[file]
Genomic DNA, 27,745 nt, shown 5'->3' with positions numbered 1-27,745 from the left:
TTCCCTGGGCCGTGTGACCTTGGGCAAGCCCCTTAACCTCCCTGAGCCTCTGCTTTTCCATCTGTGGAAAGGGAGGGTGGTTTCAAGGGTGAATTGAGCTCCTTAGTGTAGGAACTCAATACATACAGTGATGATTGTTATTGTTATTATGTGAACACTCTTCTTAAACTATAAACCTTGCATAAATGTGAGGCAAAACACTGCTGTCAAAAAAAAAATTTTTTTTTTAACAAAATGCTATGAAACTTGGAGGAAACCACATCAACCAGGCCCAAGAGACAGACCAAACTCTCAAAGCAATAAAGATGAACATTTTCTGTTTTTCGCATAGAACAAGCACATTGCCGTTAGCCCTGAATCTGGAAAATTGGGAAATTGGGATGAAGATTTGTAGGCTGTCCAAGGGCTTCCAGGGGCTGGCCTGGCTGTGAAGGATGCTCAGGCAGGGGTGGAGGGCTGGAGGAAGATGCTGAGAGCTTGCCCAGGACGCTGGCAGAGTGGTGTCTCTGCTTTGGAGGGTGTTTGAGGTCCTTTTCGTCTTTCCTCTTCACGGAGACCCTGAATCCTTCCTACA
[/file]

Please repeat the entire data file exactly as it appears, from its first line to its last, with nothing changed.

Genomic DNA, 27,745 nt, shown 5'->3' with positions numbered 1-27,745 from the left:
TTCCCTGGGCCGTGTGACCTTGGGCAAGCCCCTTAACCTCCCTGAGCCTCTGCTTTTCCATCTGTGGAAAGGGAGGGTGGTTTCAAGGGTGAATTGAGCTCCTTAGTGTAGGAACTCAATACATACAGTGATGATTGTTATTGTTATTATGTGAACACTCTTCTTAAACTATAAACCTTGCATAAATGTGAGGCAAAACACTGCTGTCAAAAAAAAAATTTTTTTTTTAACAAAATGCTATGAAACTTGGAGGAAACCACATCAACCAGGCCCAAGAGACAGACCAAACTCTCAAAGCAATAAAGATGAACATTTTCTGTTTTTCGCATAGAACAAGCACATTGCCGTTAGCCCTGAATCTGGAAAATTGGGAAATTGGGATGAAGATTTGTAGGCTGTCCAAGGGCTTCCAGGGGCTGGCCTGGCTGTGAAGGATGCTCAGGCAGGGGTGGAGGGCTGGAGGAAGATGCTGAGAGCTTGCCCAGGACGCTGGCAGAGTGGTGTCTCTGCTTTGGAGGGTGTTTGAGGTCCTTTTCGTCTTTCCTCTTCACGGAGACCCTGAATCCTTCCTACA